State Epidemiologist Kristy Bradley chatted with readers and answered questions about West Nile virus Wednesday. Read the entire chat recap here.
Topics discussed include: how to protect infants from mosquito bites and becoming infected, the number of West Nile cases reported in Oklahoma, development of a vaccine for the virus, when you might start to see symptoms and what age groups are at risk of becoming infected with the disease.
On Oklahoma West Nile cases:
Yesterday the State Health Department reported a total of 55 cases of West Nile disease confirmed so far this year and one related death. This is a much higher number than we've seen in previous years -- during 2008-11 combined, Oklahoma only had a total of 21 cases. We are on track for 2012 to be the most severe WNV season of record.
Because of the relatively high numbers of WNV cases that are being reported by hospitals, doctors and laboratories, we also have a number of case reports under investigation. The State Health Department will be updating our case statistics every Tuesday and Thursday on our website.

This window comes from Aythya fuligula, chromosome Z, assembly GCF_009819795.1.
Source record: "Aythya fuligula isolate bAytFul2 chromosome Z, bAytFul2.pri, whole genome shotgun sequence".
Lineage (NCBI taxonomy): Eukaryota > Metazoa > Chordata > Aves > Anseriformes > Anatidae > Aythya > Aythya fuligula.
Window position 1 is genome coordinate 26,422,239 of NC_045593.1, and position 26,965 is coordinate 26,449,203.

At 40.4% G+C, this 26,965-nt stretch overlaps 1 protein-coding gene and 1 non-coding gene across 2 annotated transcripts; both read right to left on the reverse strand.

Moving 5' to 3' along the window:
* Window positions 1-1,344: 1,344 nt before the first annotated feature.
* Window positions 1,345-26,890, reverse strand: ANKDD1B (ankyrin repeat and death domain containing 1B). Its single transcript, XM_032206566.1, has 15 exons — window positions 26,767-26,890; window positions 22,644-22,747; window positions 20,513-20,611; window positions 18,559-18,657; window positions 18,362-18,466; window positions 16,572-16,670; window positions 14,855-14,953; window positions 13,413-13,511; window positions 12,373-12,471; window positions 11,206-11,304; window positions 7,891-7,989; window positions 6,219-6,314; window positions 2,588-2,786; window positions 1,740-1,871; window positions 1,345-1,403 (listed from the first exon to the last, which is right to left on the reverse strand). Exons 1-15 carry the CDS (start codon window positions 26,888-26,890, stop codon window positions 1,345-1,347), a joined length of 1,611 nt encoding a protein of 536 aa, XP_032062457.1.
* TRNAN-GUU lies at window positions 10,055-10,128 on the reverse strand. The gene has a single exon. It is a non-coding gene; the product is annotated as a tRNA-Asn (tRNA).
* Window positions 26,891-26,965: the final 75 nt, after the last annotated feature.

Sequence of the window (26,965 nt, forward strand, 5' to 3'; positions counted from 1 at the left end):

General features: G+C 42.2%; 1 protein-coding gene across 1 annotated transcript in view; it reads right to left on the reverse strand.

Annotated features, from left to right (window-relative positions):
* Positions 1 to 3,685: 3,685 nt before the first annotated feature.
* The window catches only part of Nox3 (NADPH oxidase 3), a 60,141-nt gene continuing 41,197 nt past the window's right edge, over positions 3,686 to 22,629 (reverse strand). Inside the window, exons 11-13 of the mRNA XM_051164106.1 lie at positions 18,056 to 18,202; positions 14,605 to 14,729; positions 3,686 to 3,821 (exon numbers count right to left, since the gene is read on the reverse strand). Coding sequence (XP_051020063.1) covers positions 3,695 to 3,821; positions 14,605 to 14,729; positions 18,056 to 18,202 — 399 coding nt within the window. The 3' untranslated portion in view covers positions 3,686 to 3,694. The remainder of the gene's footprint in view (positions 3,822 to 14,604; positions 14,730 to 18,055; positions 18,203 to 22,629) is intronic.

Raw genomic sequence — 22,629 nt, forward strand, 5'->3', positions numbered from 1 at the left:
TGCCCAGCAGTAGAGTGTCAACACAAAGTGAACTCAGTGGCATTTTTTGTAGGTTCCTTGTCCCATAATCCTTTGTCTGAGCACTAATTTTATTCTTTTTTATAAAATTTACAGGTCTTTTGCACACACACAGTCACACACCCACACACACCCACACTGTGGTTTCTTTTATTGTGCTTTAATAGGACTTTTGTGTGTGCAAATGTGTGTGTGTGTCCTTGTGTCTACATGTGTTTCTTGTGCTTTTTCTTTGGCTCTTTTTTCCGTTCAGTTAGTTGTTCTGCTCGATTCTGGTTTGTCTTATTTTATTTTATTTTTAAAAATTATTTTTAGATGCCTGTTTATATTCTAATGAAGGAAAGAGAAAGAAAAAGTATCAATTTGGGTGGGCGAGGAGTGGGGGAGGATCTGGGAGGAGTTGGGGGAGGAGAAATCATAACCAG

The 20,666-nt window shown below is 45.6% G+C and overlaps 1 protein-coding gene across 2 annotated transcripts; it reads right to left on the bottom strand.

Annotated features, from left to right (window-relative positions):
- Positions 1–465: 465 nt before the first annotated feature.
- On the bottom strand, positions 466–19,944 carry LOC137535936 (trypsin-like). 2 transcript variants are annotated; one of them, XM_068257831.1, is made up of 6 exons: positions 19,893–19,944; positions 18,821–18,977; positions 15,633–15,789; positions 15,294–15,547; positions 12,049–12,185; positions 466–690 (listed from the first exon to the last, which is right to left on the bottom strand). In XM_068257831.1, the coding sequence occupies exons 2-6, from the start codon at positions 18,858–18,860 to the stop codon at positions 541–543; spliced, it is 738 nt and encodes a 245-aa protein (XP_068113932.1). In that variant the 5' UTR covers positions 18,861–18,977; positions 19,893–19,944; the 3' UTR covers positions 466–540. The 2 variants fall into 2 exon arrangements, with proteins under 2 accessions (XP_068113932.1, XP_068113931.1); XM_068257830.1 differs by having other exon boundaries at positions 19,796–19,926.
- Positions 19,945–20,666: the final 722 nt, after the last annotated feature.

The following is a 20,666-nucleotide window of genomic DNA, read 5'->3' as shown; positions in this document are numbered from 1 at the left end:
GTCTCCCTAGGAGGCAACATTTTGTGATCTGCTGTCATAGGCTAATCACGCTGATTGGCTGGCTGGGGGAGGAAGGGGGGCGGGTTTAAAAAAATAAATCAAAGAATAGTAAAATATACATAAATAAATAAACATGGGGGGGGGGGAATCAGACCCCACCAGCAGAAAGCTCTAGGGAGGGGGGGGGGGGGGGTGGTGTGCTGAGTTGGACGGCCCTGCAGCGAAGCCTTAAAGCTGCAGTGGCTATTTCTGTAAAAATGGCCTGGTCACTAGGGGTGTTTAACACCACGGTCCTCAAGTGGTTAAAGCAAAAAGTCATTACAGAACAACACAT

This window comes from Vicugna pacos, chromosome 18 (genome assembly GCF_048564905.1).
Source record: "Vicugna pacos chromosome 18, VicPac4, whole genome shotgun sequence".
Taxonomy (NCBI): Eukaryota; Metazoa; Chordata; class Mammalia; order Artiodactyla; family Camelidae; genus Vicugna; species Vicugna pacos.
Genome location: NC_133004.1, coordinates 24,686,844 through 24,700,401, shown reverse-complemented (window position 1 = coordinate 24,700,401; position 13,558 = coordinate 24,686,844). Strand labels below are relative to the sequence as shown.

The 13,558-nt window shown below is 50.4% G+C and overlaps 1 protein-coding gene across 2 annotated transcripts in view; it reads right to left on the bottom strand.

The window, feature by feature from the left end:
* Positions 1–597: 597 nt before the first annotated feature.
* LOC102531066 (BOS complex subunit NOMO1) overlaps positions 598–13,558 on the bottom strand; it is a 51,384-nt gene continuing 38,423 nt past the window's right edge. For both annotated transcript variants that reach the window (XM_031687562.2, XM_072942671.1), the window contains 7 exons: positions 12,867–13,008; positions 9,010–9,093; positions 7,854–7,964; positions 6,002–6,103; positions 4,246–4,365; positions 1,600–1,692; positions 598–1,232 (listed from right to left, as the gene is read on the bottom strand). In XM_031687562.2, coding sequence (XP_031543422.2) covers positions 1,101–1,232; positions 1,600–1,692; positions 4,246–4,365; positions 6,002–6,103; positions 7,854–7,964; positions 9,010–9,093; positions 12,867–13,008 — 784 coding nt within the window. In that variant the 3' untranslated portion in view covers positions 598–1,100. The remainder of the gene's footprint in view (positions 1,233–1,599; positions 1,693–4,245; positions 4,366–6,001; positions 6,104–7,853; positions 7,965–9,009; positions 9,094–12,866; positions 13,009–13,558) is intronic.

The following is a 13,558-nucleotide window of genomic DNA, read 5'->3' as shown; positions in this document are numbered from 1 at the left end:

On developing a vaccine for the virus:
It has always been frustrating to me that we have had a very effective WNV vaccine to protect horses since 2003, but we don't have one to protect people! Two companies were in the process of developing a human WNV vaccine a few years ago, but since there have been no further progress on either of these vaccines, I fear that the companies determined it wasn't a profitable venture.
On how to protect infants:
There are mosquito repellent products that are labeled for use in small children. These are usually have very low concentrations of DEET in them. During stroller time, you may want to consider placing a mosquito net to shield your baby.
As a follow up to the question about protecting infants from mosquito bites, I want to add that although that is important, most children seem to have very mild illness associated with West Nile virus infection.
On age groups at risk:
Adults, especially those over 40-50 years of age are at greatest risk of developing the severe neurologic illness associated with West Nile virus infection.
Persons over the age of 50 are at greatest risk of getting the very severe illness associated with WNV. We also tend to see a higher risk of the West Nile encephalitis or meningitis in persons with diabetes, hypertension, or medical conditions that suppress the immune system.
On West Nile symptoms:
If a person was bitten by a mosquito infected with WNV, signs and symptoms of illness may show up within 2-14 days of the mosquito bite. Keep in mind, though, that many persons may have no symptoms of illness or only a very brief period of fatigue or headache.